March 8, 2007
State drops charge against Chief Justice


TRINIDAD AND TOBAGO – In an expected move, the State Monday dropped the criminal charge against Chief Justice Satnarine Sharma, clearing the way for impeachment proceedings initiated by Prime Minister Patrick Manning to take precedence.

The development came three days before the deadline in which Sharma has to respond to Manning on the very allegations which brought him before the criminal courts.{{more}}

The decision not to proceed with the criminal charge was determined by the surprising turn of events, when Chief Magistrate Sherman McNicolls opted not to give any further evidence. His decision came after the State tendered the final statements it intended to use against Sharma into evidence.

McNicolls turned up in court yesterday and stepped into the witness stand, but even before he uttered a word, lead prosecutor Gilbert Peterson SC, announced: “Having regard to the position indicated to us by this witness, we decided to adopt a particular position and not proceed any further. We ask that the accused be discharged. We are proceeding no further.”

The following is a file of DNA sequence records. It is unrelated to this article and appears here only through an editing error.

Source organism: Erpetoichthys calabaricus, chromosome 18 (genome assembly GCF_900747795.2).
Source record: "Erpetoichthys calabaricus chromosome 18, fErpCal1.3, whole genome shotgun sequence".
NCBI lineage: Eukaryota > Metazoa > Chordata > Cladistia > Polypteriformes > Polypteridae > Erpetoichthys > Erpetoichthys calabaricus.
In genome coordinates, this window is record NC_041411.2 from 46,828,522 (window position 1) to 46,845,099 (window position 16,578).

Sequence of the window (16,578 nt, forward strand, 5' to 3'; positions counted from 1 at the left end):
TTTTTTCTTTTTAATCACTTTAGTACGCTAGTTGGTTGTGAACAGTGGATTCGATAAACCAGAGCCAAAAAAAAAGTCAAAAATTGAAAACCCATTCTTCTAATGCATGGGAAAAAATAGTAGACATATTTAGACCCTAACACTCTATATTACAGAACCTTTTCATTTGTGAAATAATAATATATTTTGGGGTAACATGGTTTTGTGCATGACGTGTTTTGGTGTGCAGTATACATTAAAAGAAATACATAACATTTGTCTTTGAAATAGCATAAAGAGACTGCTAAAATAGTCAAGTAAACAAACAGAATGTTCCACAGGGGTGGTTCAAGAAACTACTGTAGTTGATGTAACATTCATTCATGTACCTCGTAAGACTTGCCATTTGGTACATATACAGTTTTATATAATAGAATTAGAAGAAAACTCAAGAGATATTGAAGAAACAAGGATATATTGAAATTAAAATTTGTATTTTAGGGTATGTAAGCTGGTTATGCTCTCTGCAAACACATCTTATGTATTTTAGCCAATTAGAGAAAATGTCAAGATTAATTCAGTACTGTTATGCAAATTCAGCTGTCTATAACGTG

Without enquiring the reason from the witness, a visibly shocked Senior Magistrate Lianne Lee Kim informed Sharma that the “prosecution was offering no evidence in this matter … you are discharged”.

Sharma, 64, was charged primarily on the statements of McNicolls, who alleged that Sharma tried to improperly influence him to find former Prime Minister Basdeo Panday not guilty on charges of failing to declare a London bank account to the Integrity Commission.

An indication that the criminal charge was facing imminent collapse came last week, when it was revealed that Manning had written Sharma on February 21, five days before the start of the preliminary enquiry into the charge, asking him to respond to a total of five statements from McNicolls, Attorney General John Jeremie and Sir Timothy Cassel QC, as a prelude to invoking Section 137 of the Constitution.

The Express reported exclusively on Saturday that the State had found itself in a judicial quandary, with legal sources saying it was oppressive and an abuse of process to pursue two separate actions against the Chief Justice based on the same allegations and a decision had to be made on which matter would take priority. (Trinidad Express)